Key to TPM successWhat do we have to do to make sure our investment in TPM pays off? How can we ensure we reap the promised business benefits?

We can’t give you a magic wand that ensures instant results. But we can share with you these three vital activities practised by JIPM award winning companies, such as Coca-Cola Beverages, Panasonic and Tetra Pak.

You will notice a common denominator for all three; time. TPM is not something that can be implemented overnight. Organisations take five years and more to even become eligible for the first level of awards.

The good news is that it doesn’t take that long for the performance benefits to start accruing. The sooner you start your pilot activities the sooner you can see a difference and improve your bottom line.


1. Obtain commitment from the very top
It’s no coincidence that the very first step on the 12 step journey is called “Declaration by management”.

The senior management team must first understand the reasons their company is embarking on this journey. And then they must communicate their intention to the entire workforce.




We have seen how companies who don’t start here take much longer to get results. Even the best efforts prove difficult to sustain and at worst the programme just fizzles out.


2. Integrate TPM activities into your company’s policy and strategy

Companies that are serious about using TPM to continuously improve their business performance, integrate it into their existing Policy Deployment plans. In fact this is the focus of the work in step 4 of the 12 step journey.

Think of it as a two pronged approach to support achievement of:

  • Daily performance targets derived from customer requirements.
  • Stretch goals derived from the annual policies.

Treating TPM as a set of activities additional to your short term or long term targets, dooms them to being side lined when the going gets tough.

You may have already experienced this scenario. You put a lot of time and effort into training your production associates in Autonomous Maintenance (AM). Once the production plan is complete the teams stop and move onto their AM work. Initially output and quality improve and unplanned downtime is reducing. AM works!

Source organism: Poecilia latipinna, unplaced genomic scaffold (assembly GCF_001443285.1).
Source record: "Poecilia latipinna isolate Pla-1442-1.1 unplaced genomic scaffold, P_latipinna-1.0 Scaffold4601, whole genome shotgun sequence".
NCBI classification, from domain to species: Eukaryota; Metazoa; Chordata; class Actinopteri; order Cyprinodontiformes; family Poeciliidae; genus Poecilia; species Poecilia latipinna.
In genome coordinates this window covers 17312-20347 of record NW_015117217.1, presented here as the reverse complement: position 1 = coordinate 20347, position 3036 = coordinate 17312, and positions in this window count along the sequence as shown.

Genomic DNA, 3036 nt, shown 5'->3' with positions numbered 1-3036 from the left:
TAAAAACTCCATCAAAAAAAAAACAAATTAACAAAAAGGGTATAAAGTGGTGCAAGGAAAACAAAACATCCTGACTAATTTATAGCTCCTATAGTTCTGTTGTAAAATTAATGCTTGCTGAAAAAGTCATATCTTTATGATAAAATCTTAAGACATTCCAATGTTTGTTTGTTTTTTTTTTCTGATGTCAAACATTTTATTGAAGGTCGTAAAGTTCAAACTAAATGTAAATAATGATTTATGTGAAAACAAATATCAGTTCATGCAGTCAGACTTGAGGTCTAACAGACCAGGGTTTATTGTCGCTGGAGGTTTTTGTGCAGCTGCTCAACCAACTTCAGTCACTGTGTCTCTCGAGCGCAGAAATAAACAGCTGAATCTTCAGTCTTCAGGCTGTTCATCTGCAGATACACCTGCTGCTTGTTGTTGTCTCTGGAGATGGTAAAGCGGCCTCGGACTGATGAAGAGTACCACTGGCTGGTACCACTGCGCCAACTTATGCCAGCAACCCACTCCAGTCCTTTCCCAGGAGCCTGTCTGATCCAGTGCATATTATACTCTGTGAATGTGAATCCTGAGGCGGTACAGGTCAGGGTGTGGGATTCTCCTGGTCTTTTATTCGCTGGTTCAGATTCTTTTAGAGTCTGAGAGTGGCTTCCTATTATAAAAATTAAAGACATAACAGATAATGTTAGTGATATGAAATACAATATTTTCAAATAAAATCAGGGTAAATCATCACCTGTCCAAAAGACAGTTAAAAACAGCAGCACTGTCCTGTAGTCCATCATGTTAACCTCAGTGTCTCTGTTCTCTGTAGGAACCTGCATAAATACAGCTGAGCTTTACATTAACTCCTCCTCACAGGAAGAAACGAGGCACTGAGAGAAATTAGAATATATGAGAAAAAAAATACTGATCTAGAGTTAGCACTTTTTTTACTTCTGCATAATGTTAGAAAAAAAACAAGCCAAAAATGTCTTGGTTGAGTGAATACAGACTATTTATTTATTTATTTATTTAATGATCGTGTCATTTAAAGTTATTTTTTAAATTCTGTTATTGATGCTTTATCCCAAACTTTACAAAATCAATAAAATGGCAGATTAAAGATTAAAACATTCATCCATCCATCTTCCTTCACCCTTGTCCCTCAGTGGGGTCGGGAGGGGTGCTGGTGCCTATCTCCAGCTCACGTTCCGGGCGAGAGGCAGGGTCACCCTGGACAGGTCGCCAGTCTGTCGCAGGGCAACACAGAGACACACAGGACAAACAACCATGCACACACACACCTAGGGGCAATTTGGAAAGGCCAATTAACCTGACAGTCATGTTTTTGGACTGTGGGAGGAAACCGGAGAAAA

Then one Friday you haven’t met the plan, so you keep manufacturing. Maybe your order book is increasing or you had a particularly unusual and lengthy breakdown.

What we find is that if this happens regularly, the benefits of the TPM programme become forgotten and production output at all costs is the priority. The TPM activities cease over time, morale decreases and people become resistant to new initiatives.

Instead of treating TPM as a set of bolt on activities, integrate it. Specifically target use of the tools to prevent that breakdown happening again and to increase capacity over time.

The tools need to become part of daily working, not something scheduled for the end of the week. This applies at the shop floor as much as it does the boardroom.


3. Include every single person in the organisation

In a previous blog we learned that the main aim of TPM is to achieve zero losses. These losses can occur in every function and at every level within your business.

So to root out every loss you need to involve people from every function and at every level.

When only a proportion of the workforce are involved we always find losses and, of course, the costs associated with them.

  • If you want to find out more about the future of TPM, it’s integration with Industry 4.0 and how it can help your organisation reduce costs and improve quality then make sure book your place at Industry Forum’s TPM seminar.  This one-day event will allow you to learn from world-class, award winning manufacturers alongside speakers from the Japan Institute of Plant Maintenance.





If you want to speak to a member of the team to find out more about TPM and how Industry Forum can support your TPM implementation give us a call on +44 (0)121 717 6600 complete our enquiry form or email us at